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As a creative person working in an ideas business an important part of the job is to sit down, either on your own or with a colleague, and try to crack a brief to find that illusive idea or insight.
Most of us know the story. After many hours or days of stress and perspiration something happens. You go off take a break and do something completely different or just stare out the window. Then the answer for no apparent reason enters your head. Eureka! (I Blaspheme). You know it feels right, it feels good, and it’s the answer you have been looking for. A rush of euphoria and an aura of invincibility usually follow this moment.
Hence the creative ego.
It’s a mental process that most of us haven’t thought too much about. However, I was struck by an article by American Neuroscientist Jonah Lehrer who was promoting his latest book ‘Imagine: How Creativity Works’. He thinks about this stuff a lot.
Lehrer is a bit of a genius. He’s only 32, he’s a Rhodes Scholar and has already written three books on Neuroscience. He’s a contributing editor to Wired Magazine and to the New Yorker Magazine. He frequently lectures around the world too.
Now if you’re thinking John has gone off on one of his science benders please bear with me. Lehrer is just casting a bit of light on something we do everyday. So I thought I’d share it.
He believes there are a number of factors in us arriving at a moment creative insight or idea. He backs this up with anecdotal evidence and experiments from the science lab. He uses a simple example of how our brain works coming up with an idea. It is called Compound Remote Association Problem – CRAP for short. In the video in the link below he asks the audience a CRAP problem.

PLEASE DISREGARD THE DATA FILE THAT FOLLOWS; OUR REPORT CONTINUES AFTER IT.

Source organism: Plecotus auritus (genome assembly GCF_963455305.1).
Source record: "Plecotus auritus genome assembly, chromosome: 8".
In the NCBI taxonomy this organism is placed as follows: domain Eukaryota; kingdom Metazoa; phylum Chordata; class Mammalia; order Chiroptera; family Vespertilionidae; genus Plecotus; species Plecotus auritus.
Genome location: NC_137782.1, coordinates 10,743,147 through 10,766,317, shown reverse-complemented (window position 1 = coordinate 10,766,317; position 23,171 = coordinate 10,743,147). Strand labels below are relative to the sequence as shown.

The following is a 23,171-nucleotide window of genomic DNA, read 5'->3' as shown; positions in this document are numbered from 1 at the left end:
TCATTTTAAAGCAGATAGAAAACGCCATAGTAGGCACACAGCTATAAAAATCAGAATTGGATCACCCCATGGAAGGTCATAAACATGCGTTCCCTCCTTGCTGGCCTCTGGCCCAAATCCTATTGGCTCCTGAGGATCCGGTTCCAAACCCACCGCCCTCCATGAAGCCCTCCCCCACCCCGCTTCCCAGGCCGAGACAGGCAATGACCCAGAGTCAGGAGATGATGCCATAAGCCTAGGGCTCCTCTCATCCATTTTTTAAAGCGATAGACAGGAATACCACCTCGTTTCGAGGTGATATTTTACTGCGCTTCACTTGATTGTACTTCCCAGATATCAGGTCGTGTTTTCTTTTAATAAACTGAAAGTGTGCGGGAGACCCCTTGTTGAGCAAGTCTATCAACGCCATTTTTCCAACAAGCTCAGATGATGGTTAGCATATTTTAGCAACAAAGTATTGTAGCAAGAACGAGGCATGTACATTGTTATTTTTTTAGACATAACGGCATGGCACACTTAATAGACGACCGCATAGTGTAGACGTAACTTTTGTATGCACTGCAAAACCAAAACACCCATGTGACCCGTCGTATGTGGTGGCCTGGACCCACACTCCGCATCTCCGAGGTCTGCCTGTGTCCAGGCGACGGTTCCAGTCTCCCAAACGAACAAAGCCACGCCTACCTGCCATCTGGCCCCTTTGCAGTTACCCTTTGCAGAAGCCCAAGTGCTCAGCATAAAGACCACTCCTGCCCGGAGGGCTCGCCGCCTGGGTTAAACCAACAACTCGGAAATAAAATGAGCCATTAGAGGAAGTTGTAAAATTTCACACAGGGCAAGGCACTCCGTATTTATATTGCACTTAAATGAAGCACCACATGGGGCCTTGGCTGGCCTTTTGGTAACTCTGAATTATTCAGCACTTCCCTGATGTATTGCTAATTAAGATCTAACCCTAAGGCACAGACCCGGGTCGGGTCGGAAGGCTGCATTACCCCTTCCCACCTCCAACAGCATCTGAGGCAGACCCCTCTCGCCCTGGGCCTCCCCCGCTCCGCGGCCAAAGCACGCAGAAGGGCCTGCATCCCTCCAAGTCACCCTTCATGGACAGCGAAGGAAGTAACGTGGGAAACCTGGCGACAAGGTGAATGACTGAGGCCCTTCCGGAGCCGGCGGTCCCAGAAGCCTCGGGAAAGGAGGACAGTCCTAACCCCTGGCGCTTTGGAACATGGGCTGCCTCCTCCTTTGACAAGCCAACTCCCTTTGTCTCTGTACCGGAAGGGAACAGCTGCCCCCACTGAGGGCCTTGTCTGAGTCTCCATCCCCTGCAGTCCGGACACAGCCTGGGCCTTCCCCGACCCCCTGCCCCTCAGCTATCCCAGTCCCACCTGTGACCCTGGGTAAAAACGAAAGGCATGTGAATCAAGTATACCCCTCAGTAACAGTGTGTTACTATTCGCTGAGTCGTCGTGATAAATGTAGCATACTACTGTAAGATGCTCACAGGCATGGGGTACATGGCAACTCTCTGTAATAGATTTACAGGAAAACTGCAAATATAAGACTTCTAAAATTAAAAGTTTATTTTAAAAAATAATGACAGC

Experiments have shown that during this process of Compound Remote Association Problemour brain uses the same patterns when we go through the brainstorming process to arrive at an idea or insight. These brain patterns or waves are called Alpha waves.
We produce the most Alpha waves when we‘re relaxed and calm, or even daydreaming.
Bob Dylan wrote his best music when he decided to quit the music business. Einstein came up with the theory of relativity while staring out the patents office window, daydreaming. And Isaac Newton took long walks in his garden while mulling over gravity.
So, daydreaming is good.
However Lehrer is not saying we should all go out, lie in the grass, and chill out anytime we feel like it. The moment of insight usually follows a lot of hard work and is followed by more hard work. ‘Grit’ as he calls it.
Lehrerdescribes Grit as being single-minded in our focus to succeed and our willingness to learn from failure. Great ideas are still 99% perspiration and 1% inspiration.
If you’re engaged by all this stuff you can read about how experience and environment also affect the way we come up with ideas. Some of the examples he uses in this area seem to contradict his observations about being relaxed and calm. Moments of extreme stress, like a life and death situation can result in an insight.
He has been accused by fellow Neuroscientists of trying to simplify how the mind works to appeal to a lay audience. They point out many processes of the mind are still a mystery and undefined.
I have highlighted the area that is of most relevant to us. But if you want to know more you can read and see a bit more of him in action on the links below. Or, if you’re really impressed you can buy the books.